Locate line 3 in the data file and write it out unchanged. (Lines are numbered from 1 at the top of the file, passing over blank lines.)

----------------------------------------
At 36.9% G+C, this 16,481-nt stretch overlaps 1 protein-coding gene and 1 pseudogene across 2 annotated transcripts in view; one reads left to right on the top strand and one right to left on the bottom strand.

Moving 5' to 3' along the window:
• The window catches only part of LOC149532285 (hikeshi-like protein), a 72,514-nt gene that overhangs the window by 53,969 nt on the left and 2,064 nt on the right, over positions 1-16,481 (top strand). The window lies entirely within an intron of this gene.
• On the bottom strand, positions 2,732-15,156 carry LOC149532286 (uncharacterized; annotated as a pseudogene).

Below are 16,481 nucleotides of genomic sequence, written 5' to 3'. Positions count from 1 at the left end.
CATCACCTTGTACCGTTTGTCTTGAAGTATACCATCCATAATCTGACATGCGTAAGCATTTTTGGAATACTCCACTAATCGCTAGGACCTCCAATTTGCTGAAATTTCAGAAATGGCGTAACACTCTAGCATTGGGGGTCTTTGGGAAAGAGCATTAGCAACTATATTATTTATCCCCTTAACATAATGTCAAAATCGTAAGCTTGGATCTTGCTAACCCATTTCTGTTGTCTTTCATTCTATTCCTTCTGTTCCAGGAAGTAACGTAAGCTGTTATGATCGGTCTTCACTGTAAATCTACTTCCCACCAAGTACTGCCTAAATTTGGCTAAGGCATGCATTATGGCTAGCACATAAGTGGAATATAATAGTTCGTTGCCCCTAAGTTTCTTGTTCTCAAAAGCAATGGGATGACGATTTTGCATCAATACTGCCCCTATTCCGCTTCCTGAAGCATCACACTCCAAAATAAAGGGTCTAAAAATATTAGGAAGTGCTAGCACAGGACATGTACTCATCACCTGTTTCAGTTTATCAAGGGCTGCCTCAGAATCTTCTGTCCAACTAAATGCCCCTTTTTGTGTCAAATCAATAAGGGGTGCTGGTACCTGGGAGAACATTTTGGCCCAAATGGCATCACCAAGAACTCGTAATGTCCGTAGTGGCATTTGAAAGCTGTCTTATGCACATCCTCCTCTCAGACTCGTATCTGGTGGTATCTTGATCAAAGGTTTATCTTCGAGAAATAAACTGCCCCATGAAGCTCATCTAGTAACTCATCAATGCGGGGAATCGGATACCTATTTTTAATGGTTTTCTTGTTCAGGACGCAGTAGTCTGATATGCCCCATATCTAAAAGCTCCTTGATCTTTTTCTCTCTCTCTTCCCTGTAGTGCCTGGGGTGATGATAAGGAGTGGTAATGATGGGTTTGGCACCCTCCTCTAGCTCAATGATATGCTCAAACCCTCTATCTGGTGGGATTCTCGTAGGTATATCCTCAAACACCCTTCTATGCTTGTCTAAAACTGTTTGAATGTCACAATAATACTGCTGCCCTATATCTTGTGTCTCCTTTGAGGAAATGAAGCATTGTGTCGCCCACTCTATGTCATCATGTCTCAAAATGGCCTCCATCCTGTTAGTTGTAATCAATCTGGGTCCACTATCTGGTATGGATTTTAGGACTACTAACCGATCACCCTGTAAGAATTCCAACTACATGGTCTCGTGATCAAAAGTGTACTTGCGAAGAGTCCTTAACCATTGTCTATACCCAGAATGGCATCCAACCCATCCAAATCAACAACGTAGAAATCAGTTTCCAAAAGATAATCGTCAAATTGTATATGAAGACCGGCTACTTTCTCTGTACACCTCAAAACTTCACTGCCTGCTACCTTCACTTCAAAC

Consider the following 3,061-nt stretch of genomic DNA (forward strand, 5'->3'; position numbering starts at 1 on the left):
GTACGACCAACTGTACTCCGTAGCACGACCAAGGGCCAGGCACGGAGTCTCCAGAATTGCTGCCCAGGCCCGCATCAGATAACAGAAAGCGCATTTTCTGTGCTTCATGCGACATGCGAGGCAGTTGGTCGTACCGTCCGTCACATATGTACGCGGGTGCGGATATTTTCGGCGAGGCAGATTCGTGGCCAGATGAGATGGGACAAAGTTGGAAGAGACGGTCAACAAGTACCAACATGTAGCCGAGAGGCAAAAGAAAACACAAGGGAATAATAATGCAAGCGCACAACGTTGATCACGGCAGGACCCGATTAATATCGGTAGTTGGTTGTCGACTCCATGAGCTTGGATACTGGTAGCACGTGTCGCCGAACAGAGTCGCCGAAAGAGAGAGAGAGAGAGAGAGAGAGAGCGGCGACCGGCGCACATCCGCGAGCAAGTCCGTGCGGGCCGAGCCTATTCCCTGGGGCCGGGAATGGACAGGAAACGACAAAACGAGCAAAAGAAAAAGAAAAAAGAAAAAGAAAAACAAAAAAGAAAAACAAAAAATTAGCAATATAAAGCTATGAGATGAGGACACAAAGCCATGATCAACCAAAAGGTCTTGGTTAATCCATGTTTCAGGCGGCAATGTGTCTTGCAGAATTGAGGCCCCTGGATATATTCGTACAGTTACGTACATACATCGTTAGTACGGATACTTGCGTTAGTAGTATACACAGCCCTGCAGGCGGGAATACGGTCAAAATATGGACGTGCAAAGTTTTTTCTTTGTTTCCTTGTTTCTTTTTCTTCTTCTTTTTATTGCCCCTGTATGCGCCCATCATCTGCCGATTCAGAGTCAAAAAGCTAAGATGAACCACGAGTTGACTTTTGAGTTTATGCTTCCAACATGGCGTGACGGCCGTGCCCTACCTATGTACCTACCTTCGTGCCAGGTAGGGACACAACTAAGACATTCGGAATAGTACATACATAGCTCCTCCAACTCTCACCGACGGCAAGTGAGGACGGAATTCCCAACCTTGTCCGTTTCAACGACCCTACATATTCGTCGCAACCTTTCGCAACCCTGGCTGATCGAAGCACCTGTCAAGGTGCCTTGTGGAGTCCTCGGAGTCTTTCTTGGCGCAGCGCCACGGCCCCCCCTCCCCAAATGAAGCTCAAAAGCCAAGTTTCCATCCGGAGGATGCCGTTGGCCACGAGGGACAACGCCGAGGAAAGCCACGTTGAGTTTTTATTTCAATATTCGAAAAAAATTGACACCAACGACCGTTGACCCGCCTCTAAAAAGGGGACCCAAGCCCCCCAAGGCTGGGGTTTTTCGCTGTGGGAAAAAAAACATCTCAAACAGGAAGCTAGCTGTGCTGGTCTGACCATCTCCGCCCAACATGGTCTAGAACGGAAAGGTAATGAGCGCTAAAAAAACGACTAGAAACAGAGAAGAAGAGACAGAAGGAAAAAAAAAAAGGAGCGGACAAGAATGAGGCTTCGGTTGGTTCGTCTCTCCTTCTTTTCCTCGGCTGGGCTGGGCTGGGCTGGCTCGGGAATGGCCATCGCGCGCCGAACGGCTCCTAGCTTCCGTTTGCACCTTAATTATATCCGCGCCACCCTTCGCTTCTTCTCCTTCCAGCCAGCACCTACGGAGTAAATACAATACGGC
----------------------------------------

• The window catches only part of LOC149532285 (hikeshi-like protein), a 72,514-nt gene that overhangs the window by 53,969 nt on the left and 2,064 nt on the right, over positions 1-16,481 (top strand). The window lies entirely within an intron of this gene.